Can Fetus Feel Pain?

iVillage Member
Registered: 02-20-2007
Can Fetus Feel Pain?
34
Fri, 05-22-2009 - 11:17pm

If so, at what point in time - at 6 weeks, 12 weeks, 15 weeks..?

(I posted this question a while back but never checked in to see the response)

iVillage Member
Registered: 03-15-2005
Sun, 05-31-2009 - 9:26pm

"That would depend on whether the administration constituted risk or discomfort to the woman, IMHO."


I agree.

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"Belief is not required.  Once you know this story

iVillage Member
Registered: 03-15-2005
Sun, 05-31-2009 - 9:34pm

">>Even a 12 week old fetus will respond to painful stimuli.<<


I have seen no solid proof either medical or anecdotal of that so I think that is going a bit overboard."


I should have been more clear - what I mean is that a 12 week old fetus will respond to stimuli that would be painful if it were able to feel pain.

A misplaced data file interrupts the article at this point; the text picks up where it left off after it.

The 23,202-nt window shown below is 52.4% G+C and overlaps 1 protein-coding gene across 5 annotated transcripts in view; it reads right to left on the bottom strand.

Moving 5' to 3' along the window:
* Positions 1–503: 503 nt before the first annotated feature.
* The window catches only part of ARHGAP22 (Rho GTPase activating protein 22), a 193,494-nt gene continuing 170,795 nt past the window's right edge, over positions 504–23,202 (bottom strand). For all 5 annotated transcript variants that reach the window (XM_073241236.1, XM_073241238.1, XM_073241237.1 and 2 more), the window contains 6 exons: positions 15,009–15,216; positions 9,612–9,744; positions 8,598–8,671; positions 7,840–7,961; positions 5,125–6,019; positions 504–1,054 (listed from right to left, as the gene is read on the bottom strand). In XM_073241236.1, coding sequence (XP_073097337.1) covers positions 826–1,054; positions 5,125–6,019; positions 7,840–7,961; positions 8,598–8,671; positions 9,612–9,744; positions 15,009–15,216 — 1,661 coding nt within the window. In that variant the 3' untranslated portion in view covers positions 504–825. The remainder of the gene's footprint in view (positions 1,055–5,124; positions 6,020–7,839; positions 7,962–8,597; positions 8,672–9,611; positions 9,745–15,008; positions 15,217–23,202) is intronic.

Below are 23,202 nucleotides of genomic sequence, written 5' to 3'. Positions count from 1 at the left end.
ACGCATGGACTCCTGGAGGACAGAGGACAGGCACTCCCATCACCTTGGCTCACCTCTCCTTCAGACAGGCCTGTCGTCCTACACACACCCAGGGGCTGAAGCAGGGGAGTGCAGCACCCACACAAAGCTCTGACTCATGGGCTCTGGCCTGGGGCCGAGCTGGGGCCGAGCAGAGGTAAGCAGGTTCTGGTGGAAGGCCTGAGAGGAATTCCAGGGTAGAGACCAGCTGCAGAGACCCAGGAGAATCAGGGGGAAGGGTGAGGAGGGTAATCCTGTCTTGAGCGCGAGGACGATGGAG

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"Belief is not required.  Once you know this story

iVillage Member
Registered: 01-15-2008
Mon, 06-01-2009 - 9:33pm

Point 1: Late trimester abortions make up the smallest percent of all abortions preformed



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iVillage Member
Registered: 02-20-2007
Tue, 06-02-2009 - 12:41am

If I "had" to terminate a pregnancy, I would want it to be done in the most painless way possible for the fetus.

iVillage Member
Registered: 04-19-2006
Tue, 06-02-2009 - 12:26pm